What is Toxic Shock Syndrome?
A 16-year-old teenager died on a school field trip from toxic shock syndrome (TSS) in March 2017. The death appears to be linked to the teen’s tampon use. But what is toxic shock syndrome? And why is it linked to tampons?
The young Canadian woman was on an overnight field trip with her classmates. She said she wasn’t feeling well and was having cramps, according to the local news. The next morning, she was found unresponsive in her bed, and tragically, she was unable to be revived by the paramedics.
What is Toxic Shock Syndrome (TSS)?
TSS is a rare condition – only 337 people were diagnosed in 2015, about 1 in 100,000 menstruating women. However, as seen above, TSS is life-threatening. It’s caused by toxins produced by bacteria — particularly Staphylococcus aureus (staph) and Streptococcus (strep). These bacteria often live on people’s skin without causing any symptoms, but under the right conditions, they can quickly grow and generate toxins.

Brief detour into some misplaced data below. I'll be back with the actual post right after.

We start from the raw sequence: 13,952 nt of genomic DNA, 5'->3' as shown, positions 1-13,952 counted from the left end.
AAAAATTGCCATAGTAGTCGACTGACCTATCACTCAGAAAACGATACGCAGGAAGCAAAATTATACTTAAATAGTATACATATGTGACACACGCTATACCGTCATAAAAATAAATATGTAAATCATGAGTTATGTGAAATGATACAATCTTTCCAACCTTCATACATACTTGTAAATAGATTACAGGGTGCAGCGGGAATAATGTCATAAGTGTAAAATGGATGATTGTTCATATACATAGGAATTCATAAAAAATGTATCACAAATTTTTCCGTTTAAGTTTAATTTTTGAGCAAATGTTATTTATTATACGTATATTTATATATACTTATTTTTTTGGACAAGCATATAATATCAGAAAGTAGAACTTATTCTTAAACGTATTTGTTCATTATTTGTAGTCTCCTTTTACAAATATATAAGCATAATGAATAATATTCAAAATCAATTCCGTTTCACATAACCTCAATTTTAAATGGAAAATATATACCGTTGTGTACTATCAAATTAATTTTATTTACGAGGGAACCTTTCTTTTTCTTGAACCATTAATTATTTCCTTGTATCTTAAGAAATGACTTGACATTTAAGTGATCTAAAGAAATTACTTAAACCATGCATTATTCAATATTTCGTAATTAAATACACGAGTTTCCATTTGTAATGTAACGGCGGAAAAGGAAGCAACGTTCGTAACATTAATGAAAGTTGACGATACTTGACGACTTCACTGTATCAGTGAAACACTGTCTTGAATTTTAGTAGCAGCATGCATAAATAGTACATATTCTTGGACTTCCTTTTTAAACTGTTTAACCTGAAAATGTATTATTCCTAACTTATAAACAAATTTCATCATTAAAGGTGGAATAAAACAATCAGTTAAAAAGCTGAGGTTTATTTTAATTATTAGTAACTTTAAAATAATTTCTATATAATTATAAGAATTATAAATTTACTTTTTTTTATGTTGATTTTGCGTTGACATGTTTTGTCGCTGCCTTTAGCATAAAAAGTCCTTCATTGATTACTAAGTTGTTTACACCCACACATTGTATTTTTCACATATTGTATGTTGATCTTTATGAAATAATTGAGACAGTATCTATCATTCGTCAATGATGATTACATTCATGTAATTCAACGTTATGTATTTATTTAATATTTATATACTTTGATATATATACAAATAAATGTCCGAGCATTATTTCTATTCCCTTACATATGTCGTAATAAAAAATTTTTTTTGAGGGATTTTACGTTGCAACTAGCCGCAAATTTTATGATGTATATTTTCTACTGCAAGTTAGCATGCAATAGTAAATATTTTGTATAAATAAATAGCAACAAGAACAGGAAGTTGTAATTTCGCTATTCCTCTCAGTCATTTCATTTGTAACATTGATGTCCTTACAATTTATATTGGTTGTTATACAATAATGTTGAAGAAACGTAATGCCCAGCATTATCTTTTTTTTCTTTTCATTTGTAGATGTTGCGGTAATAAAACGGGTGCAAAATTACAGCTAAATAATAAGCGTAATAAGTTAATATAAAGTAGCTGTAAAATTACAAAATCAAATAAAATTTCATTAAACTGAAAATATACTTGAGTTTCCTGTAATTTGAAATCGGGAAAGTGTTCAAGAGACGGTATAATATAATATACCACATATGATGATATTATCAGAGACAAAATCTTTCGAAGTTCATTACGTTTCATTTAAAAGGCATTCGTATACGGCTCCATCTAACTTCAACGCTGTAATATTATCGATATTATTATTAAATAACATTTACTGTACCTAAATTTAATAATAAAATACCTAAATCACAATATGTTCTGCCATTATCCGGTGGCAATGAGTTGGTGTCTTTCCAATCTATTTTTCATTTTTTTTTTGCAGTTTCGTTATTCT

What Causes Toxic Shock Syndrome (TSS)?
Toxic shock syndrome has been associated primarily with the use of superabsorbent tampons. Superabsorbent tampons may provide the right conditions for the bacteria to grow. If the tampons are left in longer than recommended, they can act like a petri dish for bacteria. To prevent TSS, change tampons at least every 4 to 8 hours, use the lowest-absorbency tampon needed for your period, use pads instead of tampons at night, and switch from tampons to pads during times of heaviest menstrual flow.
About half of TSS cases are in menstruating women. Toxic shock syndrome can affect anyone as risk factors for toxic shock syndrome include childbirth, skin wounds and surgery. If you have a dressing on a wound, change the dressing as often as is recommended.
What are the Symptoms of TSS?
Possible signs and symptoms of toxic shock syndrome include:
- Vomiting or diarrhea
- Redness of eyes, mouth, and throat
- A high fever
- Low blood pressure
- A rash on your palms and soles
- Muscle aches
Call your doctor immediately if you have signs or symptoms of TSS, especially if you’ve recently used tampons or have a wound or skin infection. Creekside Center’s number is (479) 582-9268.